As you implement simple segmentation strategies, don't be afraid to test different messaging within the same group of people to see what gets the strongest response. If your organization supports different types of community programming, perhaps you test a different message to see if that elicits a greater click-through rate or increases the amount of interaction with your website. Using the example above, you could try saying: “Jane, did you know that the $187 dollars you raised last week for the Walk will support 3 hours of classroom programs about healthy eating choices? Thanks for your effort!”Remember, keep your segments straightforward. Aim for at least two as you begin this process and don't try to get too specific until you have stronger data and a better understanding of your database.

Sophisticated strategies 

As segmentation becomes part of your standard communication strategies, you'll want to enhance your segmentation strategy by building your database -- not by just adding more people, but collecting richer data about the people you are interacting with. The data collection is simple: all you have to do is ask.Add a question or two to online event registration forms or donation forms that will help you better understand their giving motivations. A standard question on every form, such as, “What is your connection to the cause?” gives you an important insight on how to best tailor messages to a supporter. Just make sure that you give people a standard list of options, so that you can more easily tabulate the data, identify groups, and utilize this information as part of your communication strategies.A more sophisticated segmentation strategy also means taking donor and participant behavior into consideration, because past behavior is one of the best predictors for future actions and behavior. Utilize the tools available to you through your online communications systems or event management tools to track this important data. Consider things such as:

  • How frequently are they donating or participating? How much are they donating or collecting from others as donations?

  • How soon after an ask do they donate or sign up for an event? How many asks does it take to get them to act?

  • How far in advance of an event do they sign up?

  • What events are they participating in?

  • Are they bringing friends? Are their friends donating?

Start collecting this information in a standardized way, so that you can begin measuring and evaluating your constituents' actions. This is not an exhaustive list of the things you can measure, nor is it the appropriate list for every organization. You will need to take a look at your own fundraising revenue streams and determine what actions may be good predictors for your specific situation. The key is to select behaviors that are trackable.Once you are armed with all of this information --basic demographics and lifestyle facts, an understanding of preferences and opinions, and knowledge about how your constituents have behaved in the past --you are ready for the next step. Statistical analysis can be used at this stage to help determine if there are demographics or specific actions that are strong predictors of future behavior (e.g. major donors) and tailor your messages accordingly. In essence, you can use this wealth of data to determine how to talk to your constituents before they've taken any actions and lead them down specific paths of action in support of your organization.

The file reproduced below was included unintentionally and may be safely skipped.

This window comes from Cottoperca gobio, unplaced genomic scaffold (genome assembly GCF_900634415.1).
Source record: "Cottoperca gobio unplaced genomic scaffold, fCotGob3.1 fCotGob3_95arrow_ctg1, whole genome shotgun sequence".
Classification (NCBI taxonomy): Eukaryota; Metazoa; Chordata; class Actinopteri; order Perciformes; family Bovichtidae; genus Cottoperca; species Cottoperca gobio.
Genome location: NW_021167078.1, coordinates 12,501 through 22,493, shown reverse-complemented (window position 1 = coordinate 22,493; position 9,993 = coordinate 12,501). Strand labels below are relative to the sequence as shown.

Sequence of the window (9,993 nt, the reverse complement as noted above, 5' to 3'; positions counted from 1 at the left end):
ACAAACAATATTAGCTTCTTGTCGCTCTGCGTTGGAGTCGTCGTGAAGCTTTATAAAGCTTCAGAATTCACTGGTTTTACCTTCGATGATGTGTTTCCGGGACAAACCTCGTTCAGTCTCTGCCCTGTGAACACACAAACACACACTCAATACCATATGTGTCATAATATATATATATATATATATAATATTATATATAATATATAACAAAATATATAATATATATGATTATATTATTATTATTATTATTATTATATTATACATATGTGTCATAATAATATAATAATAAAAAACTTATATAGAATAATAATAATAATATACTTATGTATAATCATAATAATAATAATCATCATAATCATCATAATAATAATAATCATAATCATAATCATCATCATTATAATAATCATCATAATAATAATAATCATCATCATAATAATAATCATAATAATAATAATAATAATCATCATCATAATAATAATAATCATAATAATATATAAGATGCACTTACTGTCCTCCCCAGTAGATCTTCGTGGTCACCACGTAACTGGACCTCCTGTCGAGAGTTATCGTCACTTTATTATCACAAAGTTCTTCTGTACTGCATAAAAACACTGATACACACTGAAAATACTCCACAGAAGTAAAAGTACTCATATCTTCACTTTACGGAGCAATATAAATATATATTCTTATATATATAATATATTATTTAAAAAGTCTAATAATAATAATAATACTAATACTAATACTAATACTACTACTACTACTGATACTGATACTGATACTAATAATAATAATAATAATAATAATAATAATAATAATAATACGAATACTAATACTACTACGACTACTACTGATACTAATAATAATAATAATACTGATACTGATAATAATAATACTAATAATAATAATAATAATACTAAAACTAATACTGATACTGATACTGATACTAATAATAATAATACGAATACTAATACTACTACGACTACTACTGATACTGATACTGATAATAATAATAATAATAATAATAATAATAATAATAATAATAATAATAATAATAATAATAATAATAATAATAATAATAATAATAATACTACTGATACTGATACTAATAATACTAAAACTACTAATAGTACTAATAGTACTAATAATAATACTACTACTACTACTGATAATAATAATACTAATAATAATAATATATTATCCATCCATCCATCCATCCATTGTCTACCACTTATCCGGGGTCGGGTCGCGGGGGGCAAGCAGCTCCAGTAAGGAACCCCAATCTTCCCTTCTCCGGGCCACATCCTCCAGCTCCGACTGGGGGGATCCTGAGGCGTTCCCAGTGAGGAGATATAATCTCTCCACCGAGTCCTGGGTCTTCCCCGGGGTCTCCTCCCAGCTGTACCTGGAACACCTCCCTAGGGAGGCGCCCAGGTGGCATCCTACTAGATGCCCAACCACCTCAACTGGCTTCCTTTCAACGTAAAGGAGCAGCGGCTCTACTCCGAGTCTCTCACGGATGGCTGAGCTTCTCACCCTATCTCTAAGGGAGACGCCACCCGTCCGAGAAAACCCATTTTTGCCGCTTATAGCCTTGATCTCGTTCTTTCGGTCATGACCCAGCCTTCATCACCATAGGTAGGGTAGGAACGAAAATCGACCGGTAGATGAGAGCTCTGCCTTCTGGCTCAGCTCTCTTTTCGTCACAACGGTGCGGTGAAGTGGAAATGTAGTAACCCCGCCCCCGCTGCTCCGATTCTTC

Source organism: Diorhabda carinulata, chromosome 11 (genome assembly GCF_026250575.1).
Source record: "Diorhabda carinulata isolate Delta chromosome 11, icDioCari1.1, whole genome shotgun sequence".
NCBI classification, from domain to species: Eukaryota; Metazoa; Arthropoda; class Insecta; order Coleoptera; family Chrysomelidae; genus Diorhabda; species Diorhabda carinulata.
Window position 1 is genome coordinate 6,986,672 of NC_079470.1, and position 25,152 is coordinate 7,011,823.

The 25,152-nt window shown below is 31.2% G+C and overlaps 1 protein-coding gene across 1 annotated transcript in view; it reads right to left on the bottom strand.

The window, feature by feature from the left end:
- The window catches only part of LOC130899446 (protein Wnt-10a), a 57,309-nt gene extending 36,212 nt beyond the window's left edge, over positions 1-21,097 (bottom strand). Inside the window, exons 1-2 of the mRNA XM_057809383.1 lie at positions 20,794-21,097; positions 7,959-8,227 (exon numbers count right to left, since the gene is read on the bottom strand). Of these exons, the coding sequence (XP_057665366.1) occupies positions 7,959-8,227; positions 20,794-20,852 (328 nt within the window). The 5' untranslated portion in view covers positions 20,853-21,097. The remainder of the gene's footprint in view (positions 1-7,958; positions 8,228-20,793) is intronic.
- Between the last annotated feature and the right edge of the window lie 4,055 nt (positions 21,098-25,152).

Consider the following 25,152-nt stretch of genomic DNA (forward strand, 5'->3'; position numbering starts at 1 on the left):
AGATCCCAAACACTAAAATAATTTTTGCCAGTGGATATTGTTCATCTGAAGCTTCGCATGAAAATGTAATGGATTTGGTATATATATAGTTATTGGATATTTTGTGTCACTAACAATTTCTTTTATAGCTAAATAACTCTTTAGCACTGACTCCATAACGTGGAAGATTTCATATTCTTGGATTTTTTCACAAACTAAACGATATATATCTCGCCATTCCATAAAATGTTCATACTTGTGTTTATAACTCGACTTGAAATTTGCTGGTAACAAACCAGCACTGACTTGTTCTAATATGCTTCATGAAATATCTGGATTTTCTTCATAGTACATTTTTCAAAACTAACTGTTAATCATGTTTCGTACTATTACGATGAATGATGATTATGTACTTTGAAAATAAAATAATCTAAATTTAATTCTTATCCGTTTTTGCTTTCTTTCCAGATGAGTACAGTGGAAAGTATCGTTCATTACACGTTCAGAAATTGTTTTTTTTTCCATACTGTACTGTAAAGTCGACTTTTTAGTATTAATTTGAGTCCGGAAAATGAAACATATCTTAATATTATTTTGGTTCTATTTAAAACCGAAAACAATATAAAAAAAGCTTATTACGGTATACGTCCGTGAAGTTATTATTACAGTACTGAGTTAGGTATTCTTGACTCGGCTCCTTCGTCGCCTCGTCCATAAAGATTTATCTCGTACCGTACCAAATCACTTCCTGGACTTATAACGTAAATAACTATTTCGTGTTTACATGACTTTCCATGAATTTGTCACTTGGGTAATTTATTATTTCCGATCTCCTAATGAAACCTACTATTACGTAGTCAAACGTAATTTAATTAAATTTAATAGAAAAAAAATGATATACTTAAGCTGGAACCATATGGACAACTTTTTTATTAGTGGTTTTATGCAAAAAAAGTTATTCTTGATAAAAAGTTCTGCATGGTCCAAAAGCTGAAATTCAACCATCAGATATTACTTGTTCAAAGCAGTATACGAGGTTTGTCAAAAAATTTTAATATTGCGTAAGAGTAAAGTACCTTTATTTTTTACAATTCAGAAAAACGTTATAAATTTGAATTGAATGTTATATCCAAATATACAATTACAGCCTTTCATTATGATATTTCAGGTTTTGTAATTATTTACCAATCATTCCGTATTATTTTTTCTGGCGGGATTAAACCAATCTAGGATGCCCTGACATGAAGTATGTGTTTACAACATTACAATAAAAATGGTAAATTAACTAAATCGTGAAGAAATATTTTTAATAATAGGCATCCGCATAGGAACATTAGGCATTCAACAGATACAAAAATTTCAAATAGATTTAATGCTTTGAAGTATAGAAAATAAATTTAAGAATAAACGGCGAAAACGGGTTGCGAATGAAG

Come next January, you'll be talking to your donors in a whole new way.

 

So You Want to Hold a Contest on Facebook?

So your organization has a Facebook page. Good. You’ve been building your presence, getting new fans and posting regularly. Also good. You’ve even been conducting a “sweeps” contest on your page.


Wait, hold up.

It may seem like a good idea to have your contest where your fans are, but you may be in violation of the Terms of Service. Did you even read the fine print? Don't worry, almost no one does--the legalese and mumbo-jumbo is really boring. Here's a  quick step by step translation.

First things first. It's up to you to make sure your promotion is legal and legit, not Facebook. That means  you are responsible for “the official rules, offer terms and eligibility requirements (e.g., age and residency restrictions),” and everything else you’ve ever heard said or mentioned involving other sweepstakes. But wait! There are even more regulations to deal with, including those “governing the promotion and all prizes offered in connection with the promotion (e.g., registration and obtaining necessary regulatory approvals).”

But just because you’ve followed all Facebook’s requirements doesn’t make you legal. If you’re not sure if your contest fits the law to a “T,” go ask someone--preferably, a lawyer.

Next, any promotion you do on Facebook must be administered within Apps on Facebook.com. That means any part of running your contest (like collecting entries, holding a drawing, judging entries, notifying winners...you get the idea) can ONLY be run through an app on a tab on your Facebook page.

If you’re going to run a promotion on Facebook you need the following:

  • A complete legal release of Facebook acknowledged by every person who enters
  • Something that tells everyone that the promotion is absolutely, positively, in entirely no way sponsored, endorsed or administered by, associated with, or has anything at all to do with Facebook. Nothing at all.
  • Something that tells your participants that all their information goes to you, the people running the contest, and not Facebook.
It's  tempting to use all those shiny little functions on Facebook for registration--like, wouldn’t it be totally cool and hip and sexy to let people enter the contest just by “liking” your page, or checking into a place? I mean, that would be slick, right? Wrong. Resist the temptation. It's not allowed. Forbidden. Verboten. Get behind me, “Like” button. That’s your new mantra, and this isn’t the last time you’ll say it.